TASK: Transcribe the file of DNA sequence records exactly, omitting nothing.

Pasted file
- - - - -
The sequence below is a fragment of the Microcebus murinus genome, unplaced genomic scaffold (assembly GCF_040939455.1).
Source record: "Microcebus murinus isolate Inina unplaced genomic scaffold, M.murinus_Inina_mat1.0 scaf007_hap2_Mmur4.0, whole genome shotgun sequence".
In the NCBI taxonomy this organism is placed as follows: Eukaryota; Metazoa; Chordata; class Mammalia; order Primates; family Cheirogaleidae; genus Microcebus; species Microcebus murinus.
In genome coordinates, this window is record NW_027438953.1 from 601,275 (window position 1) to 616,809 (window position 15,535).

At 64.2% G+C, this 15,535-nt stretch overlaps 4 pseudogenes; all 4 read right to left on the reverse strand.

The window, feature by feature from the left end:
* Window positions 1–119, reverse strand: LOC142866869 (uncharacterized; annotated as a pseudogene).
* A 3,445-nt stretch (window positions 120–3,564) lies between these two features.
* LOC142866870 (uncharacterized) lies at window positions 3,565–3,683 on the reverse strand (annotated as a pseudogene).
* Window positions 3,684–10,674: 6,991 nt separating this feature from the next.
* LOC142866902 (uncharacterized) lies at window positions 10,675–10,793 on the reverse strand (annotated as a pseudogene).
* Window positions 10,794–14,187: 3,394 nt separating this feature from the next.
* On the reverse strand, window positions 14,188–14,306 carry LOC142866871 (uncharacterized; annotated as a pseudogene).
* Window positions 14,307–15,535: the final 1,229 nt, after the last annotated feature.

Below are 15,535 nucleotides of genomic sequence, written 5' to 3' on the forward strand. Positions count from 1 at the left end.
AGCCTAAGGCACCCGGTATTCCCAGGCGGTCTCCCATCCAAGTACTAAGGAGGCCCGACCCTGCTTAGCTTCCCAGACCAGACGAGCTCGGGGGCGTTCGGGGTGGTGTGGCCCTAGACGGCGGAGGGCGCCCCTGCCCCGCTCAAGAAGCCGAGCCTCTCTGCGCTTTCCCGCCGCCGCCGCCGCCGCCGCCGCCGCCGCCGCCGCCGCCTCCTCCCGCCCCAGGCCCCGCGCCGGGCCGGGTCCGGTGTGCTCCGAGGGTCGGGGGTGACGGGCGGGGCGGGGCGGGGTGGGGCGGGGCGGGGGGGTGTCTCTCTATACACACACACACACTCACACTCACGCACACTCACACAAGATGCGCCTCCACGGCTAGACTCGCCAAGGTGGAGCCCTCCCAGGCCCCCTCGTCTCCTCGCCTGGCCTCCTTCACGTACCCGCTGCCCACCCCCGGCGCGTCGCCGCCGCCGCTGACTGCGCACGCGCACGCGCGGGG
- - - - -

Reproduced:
The sequence below is a fragment of the Microcebus murinus genome, unplaced genomic scaffold (assembly GCF_040939455.1).
Source record: "Microcebus murinus isolate Inina unplaced genomic scaffold, M.murinus_Inina_mat1.0 scaf007_hap2_Mmur4.0, whole genome shotgun sequence".
In the NCBI taxonomy this organism is placed as follows: Eukaryota; Metazoa; Chordata; class Mammalia; order Primates; family Cheirogaleidae; genus Microcebus; species Microcebus murinus.
In genome coordinates, this window is record NW_027438953.1 from 601,275 (window position 1) to 616,809 (window position 15,535).

At 64.2% G+C, this 15,535-nt stretch overlaps 4 pseudogenes; all 4 read right to left on the reverse strand.

The window, feature by feature from the left end:
* Window positions 1–119, reverse strand: LOC142866869 (uncharacterized; annotated as a pseudogene).
* A 3,445-nt stretch (window positions 120–3,564) lies between these two features.
* LOC142866870 (uncharacterized) lies at window positions 3,565–3,683 on the reverse strand (annotated as a pseudogene).
* Window positions 3,684–10,674: 6,991 nt separating this feature from the next.
* LOC142866902 (uncharacterized) lies at window positions 10,675–10,793 on the reverse strand (annotated as a pseudogene).
* Window positions 10,794–14,187: 3,394 nt separating this feature from the next.
* On the reverse strand, window positions 14,188–14,306 carry LOC142866871 (uncharacterized; annotated as a pseudogene).
* Window positions 14,307–15,535: the final 1,229 nt, after the last annotated feature.

Below are 15,535 nucleotides of genomic sequence, written 5' to 3' on the forward strand. Positions count from 1 at the left end.
AGCCTAAGGCACCCGGTATTCCCAGGCGGTCTCCCATCCAAGTACTAAGGAGGCCCGACCCTGCTTAGCTTCCCAGACCAGACGAGCTCGGGGGCGTTCGGGGTGGTGTGGCCCTAGACGGCGGAGGGCGCCCCTGCCCCGCTCAAGAAGCCGAGCCTCTCTGCGCTTTCCCGCCGCCGCCGCCGCCGCCGCCGCCGCCGCCGCCGCCGCCTCCTCCCGCCCCAGGCCCCGCGCCGGGCCGGGTCCGGTGTGCTCCGAGGGTCGGGGGTGACGGGCGGGGCGGGGCGGGGTGGGGCGGGGCGGGGGGGTGTCTCTCTATACACACACACACACTCACACTCACGCACACTCACACAAGATGCGCCTCCACGGCTAGACTCGCCAAGGTGGAGCCCTCCCAGGCCCCCTCGTCTCCTCGCCTGGCCTCCTTCACGTACCCGCTGCCCACCCCCGGCGCGTCGCCGCCGCCGCTGACTGCGCACGCGCACGCGCGGGG